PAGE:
The flowers of chamomile can be dried and used as tea, taken as a capsule or topically used as extract.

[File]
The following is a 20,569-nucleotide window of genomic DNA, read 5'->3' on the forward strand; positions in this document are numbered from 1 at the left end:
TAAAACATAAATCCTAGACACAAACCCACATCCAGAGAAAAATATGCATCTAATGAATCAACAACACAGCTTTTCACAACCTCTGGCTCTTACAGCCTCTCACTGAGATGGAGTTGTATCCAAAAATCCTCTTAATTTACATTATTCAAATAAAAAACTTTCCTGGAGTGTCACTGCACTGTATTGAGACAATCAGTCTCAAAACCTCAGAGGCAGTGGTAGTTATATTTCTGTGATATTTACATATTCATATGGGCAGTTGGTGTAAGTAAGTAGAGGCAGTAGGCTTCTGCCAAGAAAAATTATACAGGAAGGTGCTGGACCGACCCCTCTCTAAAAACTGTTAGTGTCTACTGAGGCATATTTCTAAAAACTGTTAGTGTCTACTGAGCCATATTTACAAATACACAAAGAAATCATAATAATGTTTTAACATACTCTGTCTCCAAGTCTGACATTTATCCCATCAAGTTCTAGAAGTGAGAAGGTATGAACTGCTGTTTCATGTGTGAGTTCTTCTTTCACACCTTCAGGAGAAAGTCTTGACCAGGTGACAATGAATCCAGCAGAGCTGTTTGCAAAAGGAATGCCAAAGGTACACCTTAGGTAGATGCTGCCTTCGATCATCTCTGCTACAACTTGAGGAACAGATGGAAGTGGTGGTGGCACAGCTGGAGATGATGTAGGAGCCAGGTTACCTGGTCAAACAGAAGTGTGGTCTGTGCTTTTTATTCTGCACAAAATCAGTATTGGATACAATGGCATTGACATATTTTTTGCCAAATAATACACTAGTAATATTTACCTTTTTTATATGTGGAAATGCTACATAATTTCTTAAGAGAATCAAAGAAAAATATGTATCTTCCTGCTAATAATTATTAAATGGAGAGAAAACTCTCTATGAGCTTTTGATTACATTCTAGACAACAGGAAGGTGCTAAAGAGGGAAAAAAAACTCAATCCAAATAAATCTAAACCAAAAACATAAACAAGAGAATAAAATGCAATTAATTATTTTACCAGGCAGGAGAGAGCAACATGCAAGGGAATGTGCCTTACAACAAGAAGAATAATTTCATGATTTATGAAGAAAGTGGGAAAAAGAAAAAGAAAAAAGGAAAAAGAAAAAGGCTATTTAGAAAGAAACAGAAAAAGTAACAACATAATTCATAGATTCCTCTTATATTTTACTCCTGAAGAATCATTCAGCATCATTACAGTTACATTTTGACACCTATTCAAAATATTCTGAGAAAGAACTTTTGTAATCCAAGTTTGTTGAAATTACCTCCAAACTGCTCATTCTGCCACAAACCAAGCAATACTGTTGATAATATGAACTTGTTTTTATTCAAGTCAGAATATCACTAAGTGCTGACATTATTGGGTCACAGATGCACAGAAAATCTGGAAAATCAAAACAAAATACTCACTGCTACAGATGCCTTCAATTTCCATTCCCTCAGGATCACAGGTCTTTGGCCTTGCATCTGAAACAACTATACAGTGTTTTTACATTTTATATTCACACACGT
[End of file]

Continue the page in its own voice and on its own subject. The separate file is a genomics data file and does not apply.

(See also nutritional supplements Overview.) The flowers of chamomile are dried and made into a tea, taken as a capsule or used topically as an extract. Allegations chamomile tea is said that he is able to reduce inflammation and fever, to act as a mild sedative, to act as an antidepressant to relieve stomach cramps and indigestion and promote the healing of gastric ulcers. Chamomile extract to when topically applied in a compress to soothe irritated skin. The mechanism is based on the contained essential oil containing ingredients of bisabolol and flavonoids Aspigenin and luteolin. Documents Limited clinical trial evidence to support any use of chamomile. However showed randomized, double-blind, placebo-controlled trials with oral capsules of chamomile extract (standardized to 1.2% apigenin) in patients with mild to moderate anxiety (1) a possible modest anxiolytic activity and anti-depressive effect (2). Side effects Chamomile is generally safe; However, reports of hypersensitivity reactions, especially in people who are allergic to the members of the Asteraceae (eg sunflower, ragweed.) – plant family and pollen of all flowering plants. Typical symptoms are lacrimation, sneezing, GI disorder, dermatitis, and anaphylaxis. Drug interactions Chamomile may interfere with the absorption of oral medications. Chamomile can also increase the effect of anticoagulants and sedatives (including barbiturates and alcohol) and inhibit the absorption of iron preparations. Notes chamomile Amsterdam JD, Li Y, Söller I, et al. A randomized, double-blind, placebo-controlled trial of oral Matricaria recutita (chamomile) extract therapy for generalized anxiety disorder. J Clin Psychopharmacol 29 (4): 378-382, 2009. Amsterdam JD, J Shults, Söller I, et al. Chamomile (Matricaria recutita) may Provide antidepressant activity in anxious, depressed humans: an exploratory study. Aging Ther Health Med 18 (5): 44-49, 2012th